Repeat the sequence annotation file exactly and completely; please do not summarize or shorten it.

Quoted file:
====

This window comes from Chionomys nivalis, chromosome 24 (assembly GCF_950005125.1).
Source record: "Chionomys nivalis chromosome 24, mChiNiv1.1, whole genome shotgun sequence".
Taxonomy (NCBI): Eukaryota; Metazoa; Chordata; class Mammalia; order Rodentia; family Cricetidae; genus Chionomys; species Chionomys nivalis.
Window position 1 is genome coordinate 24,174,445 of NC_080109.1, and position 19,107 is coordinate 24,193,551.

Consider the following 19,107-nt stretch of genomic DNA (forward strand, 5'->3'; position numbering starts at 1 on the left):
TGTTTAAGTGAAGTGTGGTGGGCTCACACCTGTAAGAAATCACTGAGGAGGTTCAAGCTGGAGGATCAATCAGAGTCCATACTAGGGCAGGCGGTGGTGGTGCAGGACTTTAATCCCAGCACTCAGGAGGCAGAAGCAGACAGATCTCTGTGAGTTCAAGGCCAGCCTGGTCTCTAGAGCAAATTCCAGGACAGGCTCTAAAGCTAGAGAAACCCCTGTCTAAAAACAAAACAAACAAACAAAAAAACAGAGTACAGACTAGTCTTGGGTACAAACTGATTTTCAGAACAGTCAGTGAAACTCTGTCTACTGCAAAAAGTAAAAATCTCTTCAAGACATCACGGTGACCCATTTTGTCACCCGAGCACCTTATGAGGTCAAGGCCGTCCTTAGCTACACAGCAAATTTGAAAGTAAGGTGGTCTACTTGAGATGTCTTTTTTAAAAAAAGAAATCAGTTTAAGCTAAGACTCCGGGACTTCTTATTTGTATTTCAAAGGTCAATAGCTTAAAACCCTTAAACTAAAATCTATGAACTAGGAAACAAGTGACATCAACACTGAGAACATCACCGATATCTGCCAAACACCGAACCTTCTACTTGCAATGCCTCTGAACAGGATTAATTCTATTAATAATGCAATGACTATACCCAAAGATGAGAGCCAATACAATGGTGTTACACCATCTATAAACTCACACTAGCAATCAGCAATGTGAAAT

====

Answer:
This window comes from Chionomys nivalis, chromosome 24 (assembly GCF_950005125.1).
Source record: "Chionomys nivalis chromosome 24, mChiNiv1.1, whole genome shotgun sequence".
Taxonomy (NCBI): Eukaryota; Metazoa; Chordata; class Mammalia; order Rodentia; family Cricetidae; genus Chionomys; species Chionomys nivalis.
Window position 1 is genome coordinate 24,174,445 of NC_080109.1, and position 19,107 is coordinate 24,193,551.

Consider the following 19,107-nt stretch of genomic DNA (forward strand, 5'->3'; position numbering starts at 1 on the left):
TGTTTAAGTGAAGTGTGGTGGGCTCACACCTGTAAGAAATCACTGAGGAGGTTCAAGCTGGAGGATCAATCAGAGTCCATACTAGGGCAGGCGGTGGTGGTGCAGGACTTTAATCCCAGCACTCAGGAGGCAGAAGCAGACAGATCTCTGTGAGTTCAAGGCCAGCCTGGTCTCTAGAGCAAATTCCAGGACAGGCTCTAAAGCTAGAGAAACCCCTGTCTAAAAACAAAACAAACAAACAAAAAAACAGAGTACAGACTAGTCTTGGGTACAAACTGATTTTCAGAACAGTCAGTGAAACTCTGTCTACTGCAAAAAGTAAAAATCTCTTCAAGACATCACGGTGACCCATTTTGTCACCCGAGCACCTTATGAGGTCAAGGCCGTCCTTAGCTACACAGCAAATTTGAAAGTAAGGTGGTCTACTTGAGATGTCTTTTTTAAAAAAAGAAATCAGTTTAAGCTAAGACTCCGGGACTTCTTATTTGTATTTCAAAGGTCAATAGCTTAAAACCCTTAAACTAAAATCTATGAACTAGGAAACAAGTGACATCAACACTGAGAACATCACCGATATCTGCCAAACACCGAACCTTCTACTTGCAATGCCTCTGAACAGGATTAATTCTATTAATAATGCAATGACTATACCCAAAGATGAGAGCCAATACAATGGTGTTACACCATCTATAAACTCACACTAGCAATCAGCAATGTGAAAT